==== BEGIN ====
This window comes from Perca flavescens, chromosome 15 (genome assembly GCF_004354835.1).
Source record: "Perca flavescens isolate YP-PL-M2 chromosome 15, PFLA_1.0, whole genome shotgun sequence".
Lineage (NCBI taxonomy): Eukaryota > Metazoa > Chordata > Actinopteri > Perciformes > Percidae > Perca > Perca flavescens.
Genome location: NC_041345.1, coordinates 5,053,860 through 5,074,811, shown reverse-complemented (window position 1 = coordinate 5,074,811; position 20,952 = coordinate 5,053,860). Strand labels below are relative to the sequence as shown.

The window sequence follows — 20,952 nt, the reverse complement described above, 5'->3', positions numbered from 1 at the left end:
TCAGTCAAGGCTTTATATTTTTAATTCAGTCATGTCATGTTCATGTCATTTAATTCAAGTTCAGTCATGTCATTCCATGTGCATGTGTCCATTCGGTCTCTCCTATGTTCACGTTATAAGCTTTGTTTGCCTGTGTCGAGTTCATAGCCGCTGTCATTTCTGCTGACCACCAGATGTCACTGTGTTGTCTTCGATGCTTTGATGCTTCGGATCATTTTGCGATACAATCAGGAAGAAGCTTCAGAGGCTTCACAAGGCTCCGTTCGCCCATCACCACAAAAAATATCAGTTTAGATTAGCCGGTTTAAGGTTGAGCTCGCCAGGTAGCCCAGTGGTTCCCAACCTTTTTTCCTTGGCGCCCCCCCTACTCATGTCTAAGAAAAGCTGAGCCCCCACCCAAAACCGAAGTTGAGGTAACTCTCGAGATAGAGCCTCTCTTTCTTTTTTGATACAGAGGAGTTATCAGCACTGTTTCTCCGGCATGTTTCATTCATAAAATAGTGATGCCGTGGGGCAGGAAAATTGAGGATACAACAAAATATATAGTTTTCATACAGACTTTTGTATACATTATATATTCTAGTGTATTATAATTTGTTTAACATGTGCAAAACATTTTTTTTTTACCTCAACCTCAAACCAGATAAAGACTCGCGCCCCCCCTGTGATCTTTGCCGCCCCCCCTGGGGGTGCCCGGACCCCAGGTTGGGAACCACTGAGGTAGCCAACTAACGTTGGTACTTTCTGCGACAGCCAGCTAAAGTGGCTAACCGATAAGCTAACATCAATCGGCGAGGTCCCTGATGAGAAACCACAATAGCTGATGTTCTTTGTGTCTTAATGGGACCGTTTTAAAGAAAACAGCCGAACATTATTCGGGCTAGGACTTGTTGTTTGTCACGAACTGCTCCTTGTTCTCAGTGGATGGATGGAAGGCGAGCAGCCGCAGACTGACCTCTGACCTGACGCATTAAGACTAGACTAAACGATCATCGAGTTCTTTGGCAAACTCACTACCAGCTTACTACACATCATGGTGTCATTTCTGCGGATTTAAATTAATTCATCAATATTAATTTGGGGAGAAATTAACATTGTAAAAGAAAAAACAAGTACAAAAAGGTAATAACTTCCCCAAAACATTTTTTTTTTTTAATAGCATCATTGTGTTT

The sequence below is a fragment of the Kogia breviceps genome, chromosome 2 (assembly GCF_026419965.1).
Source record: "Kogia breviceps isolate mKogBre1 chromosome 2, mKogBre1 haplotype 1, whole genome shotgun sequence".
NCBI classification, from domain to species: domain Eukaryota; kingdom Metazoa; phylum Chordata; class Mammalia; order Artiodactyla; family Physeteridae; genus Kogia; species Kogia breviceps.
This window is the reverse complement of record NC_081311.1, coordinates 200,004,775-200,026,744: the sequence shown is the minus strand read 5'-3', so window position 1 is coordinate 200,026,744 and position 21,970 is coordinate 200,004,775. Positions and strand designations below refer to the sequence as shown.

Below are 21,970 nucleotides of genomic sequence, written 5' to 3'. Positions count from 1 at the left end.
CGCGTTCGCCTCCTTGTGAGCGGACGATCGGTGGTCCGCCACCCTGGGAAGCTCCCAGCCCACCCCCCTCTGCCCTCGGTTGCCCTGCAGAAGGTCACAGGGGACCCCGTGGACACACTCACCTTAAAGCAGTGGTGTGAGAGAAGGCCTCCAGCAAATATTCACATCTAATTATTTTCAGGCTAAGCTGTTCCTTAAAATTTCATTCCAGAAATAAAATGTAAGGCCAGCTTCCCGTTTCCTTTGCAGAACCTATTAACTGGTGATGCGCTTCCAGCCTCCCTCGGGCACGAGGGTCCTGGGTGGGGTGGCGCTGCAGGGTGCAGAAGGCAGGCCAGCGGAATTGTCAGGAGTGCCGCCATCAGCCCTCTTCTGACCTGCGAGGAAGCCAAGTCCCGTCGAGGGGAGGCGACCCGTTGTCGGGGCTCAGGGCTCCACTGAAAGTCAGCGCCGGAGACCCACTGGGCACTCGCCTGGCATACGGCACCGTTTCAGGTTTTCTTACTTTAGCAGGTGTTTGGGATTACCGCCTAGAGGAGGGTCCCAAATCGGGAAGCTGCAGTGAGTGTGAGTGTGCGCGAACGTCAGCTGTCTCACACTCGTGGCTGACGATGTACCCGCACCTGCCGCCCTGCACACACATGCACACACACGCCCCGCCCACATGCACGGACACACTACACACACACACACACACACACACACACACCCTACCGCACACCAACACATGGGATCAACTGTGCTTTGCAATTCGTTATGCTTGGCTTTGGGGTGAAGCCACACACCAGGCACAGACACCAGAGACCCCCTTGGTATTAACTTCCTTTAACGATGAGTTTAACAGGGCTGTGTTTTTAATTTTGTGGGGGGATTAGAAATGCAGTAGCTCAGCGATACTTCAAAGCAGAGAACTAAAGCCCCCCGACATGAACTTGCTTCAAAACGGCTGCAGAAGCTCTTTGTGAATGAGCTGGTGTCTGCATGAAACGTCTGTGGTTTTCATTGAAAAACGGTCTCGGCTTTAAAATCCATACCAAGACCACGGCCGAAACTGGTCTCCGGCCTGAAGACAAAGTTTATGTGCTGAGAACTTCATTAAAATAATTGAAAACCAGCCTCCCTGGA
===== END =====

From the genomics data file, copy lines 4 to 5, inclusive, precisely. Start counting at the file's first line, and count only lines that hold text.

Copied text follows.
Genome location: NC_041345.1, coordinates 5,053,860 through 5,074,811, shown reverse-complemented (window position 1 = coordinate 5,074,811; position 20,952 = coordinate 5,053,860). Strand labels below are relative to the sequence as shown.

The window sequence follows — 20,952 nt, the reverse complement described above, 5'->3', positions numbered from 1 at the left end: